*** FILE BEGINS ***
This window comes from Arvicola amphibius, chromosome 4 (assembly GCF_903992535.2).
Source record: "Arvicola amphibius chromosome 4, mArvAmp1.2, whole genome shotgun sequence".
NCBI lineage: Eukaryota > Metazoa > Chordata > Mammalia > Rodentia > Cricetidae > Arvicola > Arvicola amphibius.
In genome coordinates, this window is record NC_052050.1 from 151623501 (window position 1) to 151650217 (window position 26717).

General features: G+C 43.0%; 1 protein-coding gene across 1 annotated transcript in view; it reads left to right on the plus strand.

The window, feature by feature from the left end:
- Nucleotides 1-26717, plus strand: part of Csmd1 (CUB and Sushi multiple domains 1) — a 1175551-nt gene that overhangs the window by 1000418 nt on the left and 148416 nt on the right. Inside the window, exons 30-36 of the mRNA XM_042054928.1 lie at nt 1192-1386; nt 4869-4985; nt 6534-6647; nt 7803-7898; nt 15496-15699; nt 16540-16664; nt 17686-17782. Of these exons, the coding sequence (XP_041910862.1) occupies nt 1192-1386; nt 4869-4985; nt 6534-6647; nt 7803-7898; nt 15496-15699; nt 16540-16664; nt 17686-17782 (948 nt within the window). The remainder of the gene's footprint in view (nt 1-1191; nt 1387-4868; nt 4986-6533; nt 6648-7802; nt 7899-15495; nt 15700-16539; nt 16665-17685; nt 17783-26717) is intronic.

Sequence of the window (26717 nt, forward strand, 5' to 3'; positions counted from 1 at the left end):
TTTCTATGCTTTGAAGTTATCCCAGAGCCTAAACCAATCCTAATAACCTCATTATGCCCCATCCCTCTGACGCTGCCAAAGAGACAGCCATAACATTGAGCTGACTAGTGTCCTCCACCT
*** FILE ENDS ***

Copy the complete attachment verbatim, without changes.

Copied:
This window comes from Arvicola amphibius, chromosome 4 (assembly GCF_903992535.2).
Source record: "Arvicola amphibius chromosome 4, mArvAmp1.2, whole genome shotgun sequence".
NCBI lineage: Eukaryota > Metazoa > Chordata > Mammalia > Rodentia > Cricetidae > Arvicola > Arvicola amphibius.
In genome coordinates, this window is record NC_052050.1 from 151623501 (window position 1) to 151650217 (window position 26717).

General features: G+C 43.0%; 1 protein-coding gene across 1 annotated transcript in view; it reads left to right on the plus strand.

The window, feature by feature from the left end:
- Nucleotides 1-26717, plus strand: part of Csmd1 (CUB and Sushi multiple domains 1) — a 1175551-nt gene that overhangs the window by 1000418 nt on the left and 148416 nt on the right. Inside the window, exons 30-36 of the mRNA XM_042054928.1 lie at nt 1192-1386; nt 4869-4985; nt 6534-6647; nt 7803-7898; nt 15496-15699; nt 16540-16664; nt 17686-17782. Of these exons, the coding sequence (XP_041910862.1) occupies nt 1192-1386; nt 4869-4985; nt 6534-6647; nt 7803-7898; nt 15496-15699; nt 16540-16664; nt 17686-17782 (948 nt within the window). The remainder of the gene's footprint in view (nt 1-1191; nt 1387-4868; nt 4986-6533; nt 6648-7802; nt 7899-15495; nt 15700-16539; nt 16665-17685; nt 17783-26717) is intronic.

Sequence of the window (26717 nt, forward strand, 5' to 3'; positions counted from 1 at the left end):
TTTCTATGCTTTGAAGTTATCCCAGAGCCTAAACCAATCCTAATAACCTCATTATGCCCCATCCCTCTGACGCTGCCAAAGAGACAGCCATAACATTGAGCTGACTAGTGTCCTCCACCT